Transmissions to Earth: HEADLESS EYES (1971)
Well, we’ve got another very strange horror movie from the early 1970s this time around, from the era when incredibly strange movies were pretty easy to find.
HEADLESS EYES (1971) begins with a robbery. Arthur Malcolm (Bo Brundin) breaks into a woman’s apartment while she is sleeping and digs through her purse. When she wakes up, he tries to strangle her (“I just need $65 for my rent!”), but she’s able to grab onto a nearby spoon and jam the handle into one of his eyes. Arthur starts screaming over and over “My eye! My eye!” as he crawls across the floor, out the window, and down the fire escape. When he gets down to the sidewalk below, he cowers on the ground shouting, “My eye! My eye!” as a crowd gathers around him. His eyeball is hanging out of its socket.
Needless to say, right off the bat, this movie is hilariously bad.
We then see Arthur later on. He’s wearing an eye patch and is making weird pieces of art, that all seem to involve eyes. A mobile hanging from the ceiling features lots of hanging eyes. He freezes eyes in ice in his freezer. He imbeds more eyes in plastics and creates strange sculptures. Meanwhile, some maniac is going around killing women and scooping their eyes out with a spoon. Any idea who the killer could be?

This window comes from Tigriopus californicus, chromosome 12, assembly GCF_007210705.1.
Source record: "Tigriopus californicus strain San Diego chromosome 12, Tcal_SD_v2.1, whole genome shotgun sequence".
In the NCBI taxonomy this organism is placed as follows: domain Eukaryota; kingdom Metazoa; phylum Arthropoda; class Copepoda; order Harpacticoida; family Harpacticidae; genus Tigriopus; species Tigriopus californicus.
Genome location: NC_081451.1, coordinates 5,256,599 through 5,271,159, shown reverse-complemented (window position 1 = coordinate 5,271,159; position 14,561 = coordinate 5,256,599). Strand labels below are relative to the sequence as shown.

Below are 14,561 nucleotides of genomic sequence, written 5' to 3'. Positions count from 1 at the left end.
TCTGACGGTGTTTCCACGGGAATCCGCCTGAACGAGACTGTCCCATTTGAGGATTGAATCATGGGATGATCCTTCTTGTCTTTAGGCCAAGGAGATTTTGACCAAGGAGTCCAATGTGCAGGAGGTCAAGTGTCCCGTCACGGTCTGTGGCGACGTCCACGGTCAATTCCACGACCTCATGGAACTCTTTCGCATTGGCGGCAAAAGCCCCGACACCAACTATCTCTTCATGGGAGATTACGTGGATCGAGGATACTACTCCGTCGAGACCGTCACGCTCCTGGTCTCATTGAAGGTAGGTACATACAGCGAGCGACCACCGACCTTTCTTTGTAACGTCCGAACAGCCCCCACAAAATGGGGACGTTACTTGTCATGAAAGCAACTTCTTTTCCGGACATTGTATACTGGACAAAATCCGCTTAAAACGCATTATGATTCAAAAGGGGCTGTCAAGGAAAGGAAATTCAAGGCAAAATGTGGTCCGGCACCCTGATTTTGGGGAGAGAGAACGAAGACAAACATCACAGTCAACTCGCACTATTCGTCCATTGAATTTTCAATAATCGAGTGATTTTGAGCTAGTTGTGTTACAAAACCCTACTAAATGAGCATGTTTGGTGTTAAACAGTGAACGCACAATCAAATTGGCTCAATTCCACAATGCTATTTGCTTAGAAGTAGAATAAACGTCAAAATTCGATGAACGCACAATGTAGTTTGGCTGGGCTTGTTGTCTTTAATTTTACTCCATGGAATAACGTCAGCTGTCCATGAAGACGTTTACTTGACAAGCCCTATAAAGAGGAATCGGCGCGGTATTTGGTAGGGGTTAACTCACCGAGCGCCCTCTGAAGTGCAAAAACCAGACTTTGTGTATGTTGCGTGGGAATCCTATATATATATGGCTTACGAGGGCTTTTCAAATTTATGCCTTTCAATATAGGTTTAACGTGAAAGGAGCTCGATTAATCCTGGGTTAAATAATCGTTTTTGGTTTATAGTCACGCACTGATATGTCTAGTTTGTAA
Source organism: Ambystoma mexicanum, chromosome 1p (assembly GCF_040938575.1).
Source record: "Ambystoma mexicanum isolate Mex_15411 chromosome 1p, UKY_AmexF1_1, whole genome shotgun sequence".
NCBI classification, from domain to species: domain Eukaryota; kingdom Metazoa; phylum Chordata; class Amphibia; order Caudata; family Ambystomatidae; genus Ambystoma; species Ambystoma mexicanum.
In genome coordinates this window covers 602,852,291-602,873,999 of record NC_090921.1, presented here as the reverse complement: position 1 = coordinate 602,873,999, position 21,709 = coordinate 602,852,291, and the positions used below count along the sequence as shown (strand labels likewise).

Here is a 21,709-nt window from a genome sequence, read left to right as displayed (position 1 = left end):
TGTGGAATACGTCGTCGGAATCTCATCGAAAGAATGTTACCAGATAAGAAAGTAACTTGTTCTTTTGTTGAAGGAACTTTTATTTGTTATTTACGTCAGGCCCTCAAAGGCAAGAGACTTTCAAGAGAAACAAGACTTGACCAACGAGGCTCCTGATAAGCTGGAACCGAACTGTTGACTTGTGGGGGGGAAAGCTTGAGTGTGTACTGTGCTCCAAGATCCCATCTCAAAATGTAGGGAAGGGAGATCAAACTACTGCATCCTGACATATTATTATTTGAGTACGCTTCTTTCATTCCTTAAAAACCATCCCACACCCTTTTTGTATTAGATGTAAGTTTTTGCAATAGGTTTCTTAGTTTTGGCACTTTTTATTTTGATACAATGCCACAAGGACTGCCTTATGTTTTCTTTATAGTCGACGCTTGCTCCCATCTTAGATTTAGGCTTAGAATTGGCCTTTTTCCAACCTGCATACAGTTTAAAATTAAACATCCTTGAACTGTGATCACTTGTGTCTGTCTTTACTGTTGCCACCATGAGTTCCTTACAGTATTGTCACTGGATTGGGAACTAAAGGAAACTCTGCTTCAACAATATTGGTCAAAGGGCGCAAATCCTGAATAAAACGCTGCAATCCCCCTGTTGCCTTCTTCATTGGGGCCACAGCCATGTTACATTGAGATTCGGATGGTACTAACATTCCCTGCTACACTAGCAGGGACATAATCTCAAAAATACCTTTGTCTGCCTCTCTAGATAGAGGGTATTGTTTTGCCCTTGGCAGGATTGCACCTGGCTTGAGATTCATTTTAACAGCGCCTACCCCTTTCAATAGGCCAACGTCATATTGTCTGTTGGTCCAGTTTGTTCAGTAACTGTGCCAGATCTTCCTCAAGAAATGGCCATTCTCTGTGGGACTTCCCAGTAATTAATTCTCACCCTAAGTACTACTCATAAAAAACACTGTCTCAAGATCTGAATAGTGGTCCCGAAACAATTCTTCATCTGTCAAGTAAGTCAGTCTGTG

When he’s not running around the streets of New York, convinced that someone is chasing him, he’s breaking into apartments and killing women for their precious eyes. There’s nothing subtle about this guy, and he doesn’t even try to be inconspicuous. When a woman is murdered on a rooftop in his neighborhood, Arthur is only able to get one of her eyes out before he almost gets caught. Later on, he’s part of a crowd while a TV journalist reports about the murder. Arthur even digs the lady up later at the cemetery, so he can get her other eye!
Whenever he kills anyone, he tells them “I’m so sorry, I’m sorry,” and tells their eyes that “soon you will be preserved forever!” He has some ugly art gallery that looks like a junk shop (he lives in the apartment above it). At one point, a former girlfriend comes by to see how he’s doing. She gives him a speech where she talks about his never trusting her because she was a rich girl who wanted to date a famous artist, and he tells her how the “accident” that took his eye, changed him. That it brought out another person who lived inside of him. He starts ranting, and she gets disgusted and leaves.
There is nothing normal about this guy. He might as well have a sign around his neck that says “I kill people and cut out their eyeballs to make bad art!” At one point he follows a blonde actress to an audition for some sleazy producer (the guy’s “office” is a small room in an apartment building). When the man leaves, Arthur breaks in so that he can look through the headshots and find hers, with her address on the back. He writes it down, intent on paying her a “visit.” Of course, the producer’s ugly old secretary comes back to work around this time and catches him, ripping off his eye patch. He goes wild, strangling her with her own gaudy necklace (and of course takes her eyes!)
Despite the fact that the death toll continues to rise, and Arthur’s behavior continues to get worse, the cops have a hard time solving the case. The one cop who does track him down finds him almost by accident, and isn’t smart enough to finish the job.